Stacy Rapacon: Great Mutual Funds for Young Investors

Sarah Boesveld: Teacher keeps promise to mail thousands of former students letters written by their past selves

The Kosher Gourmet by Sharon Thompson Anyone can make a salad, you say. But can they make a great salad? (SECRETS, TESTED TECHNIQUES + 4 RECIPES, INCLUDING DRESSINGS)

April 2, 2014

Paul Greenberg: Death and joy in the spring

Dan Barry: Should South Carolina Jews be forced to maintain this chimney built by Germans serving the Nazis?

Mayra Bitsko: Save me! An alien took over my child's personality

Frank Clayton: Get happy: 20 scientifically proven happiness activities

Susan Scutti: It's Genetic! Obesity and the 'Carb Breakdown' Gene

Lecia Bushak: Why Hand Sanitizer May Actually Harm Your Health

Stacy Rapacon: Great Funds You Can Own for $500 or Less

Cameron Huddleston: 7 Ways to Save on Home Decor

The Kosher Gourmet by Steve Petusevsky Exploring ingredients as edible-stuffed containers (TWO RECIPES + TIPS & TECHINQUES)

Jewish World Review Sept. 10, 2013/ 6 Tishrei, 5774

Unbelievably small and incredibly unpersuasive

By Rich Lowry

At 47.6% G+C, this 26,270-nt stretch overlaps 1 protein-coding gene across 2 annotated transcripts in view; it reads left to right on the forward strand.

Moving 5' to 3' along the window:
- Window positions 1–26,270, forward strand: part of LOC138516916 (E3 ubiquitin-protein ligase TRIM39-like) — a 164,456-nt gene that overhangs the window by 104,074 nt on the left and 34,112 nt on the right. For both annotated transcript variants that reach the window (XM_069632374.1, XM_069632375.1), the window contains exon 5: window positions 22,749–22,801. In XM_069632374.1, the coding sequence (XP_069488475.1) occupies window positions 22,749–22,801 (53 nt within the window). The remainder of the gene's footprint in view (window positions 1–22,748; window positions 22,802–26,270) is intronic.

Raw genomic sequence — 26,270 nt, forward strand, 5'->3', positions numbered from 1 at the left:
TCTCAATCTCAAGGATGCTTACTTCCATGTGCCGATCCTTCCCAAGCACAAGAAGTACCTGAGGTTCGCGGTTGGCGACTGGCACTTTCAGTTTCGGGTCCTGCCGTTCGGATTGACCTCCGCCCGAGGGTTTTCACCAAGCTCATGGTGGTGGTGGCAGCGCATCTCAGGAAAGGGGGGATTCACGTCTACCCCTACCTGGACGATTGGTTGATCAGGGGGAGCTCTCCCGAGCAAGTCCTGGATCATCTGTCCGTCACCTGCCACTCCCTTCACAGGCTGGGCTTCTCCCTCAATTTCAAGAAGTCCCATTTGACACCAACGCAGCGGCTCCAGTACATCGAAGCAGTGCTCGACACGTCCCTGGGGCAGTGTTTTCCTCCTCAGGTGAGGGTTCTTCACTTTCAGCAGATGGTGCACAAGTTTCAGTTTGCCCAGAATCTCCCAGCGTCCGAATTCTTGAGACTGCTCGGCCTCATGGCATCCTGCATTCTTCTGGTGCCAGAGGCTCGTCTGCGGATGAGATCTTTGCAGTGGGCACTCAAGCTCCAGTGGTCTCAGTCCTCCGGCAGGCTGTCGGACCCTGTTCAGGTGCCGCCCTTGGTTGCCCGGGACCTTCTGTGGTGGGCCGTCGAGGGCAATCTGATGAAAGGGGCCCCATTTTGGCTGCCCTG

http://www.JewishWorldReview.com | Now that John Kerry is the secretary of state, his gaffes can launch major diplomatic initiatives.

A reporter in London asked what Syrian President Bashar al-Assad could do to avoid war. Kerry responded: "He could turn over every single bit of his chemical weapons to the international community in the next week -- turn it over, all of it without delay and allow the full and total accounting. But he isn't about to do it, and it can't be done."

The State Department quickly noted that the secretary was merely making a rhetorical point. But the Russians immediately embraced the Kerry flourish as a serious proposal. It was "welcomed" by Damascus and spoken of warmly by the U.N. secretary-general and the British and French governments.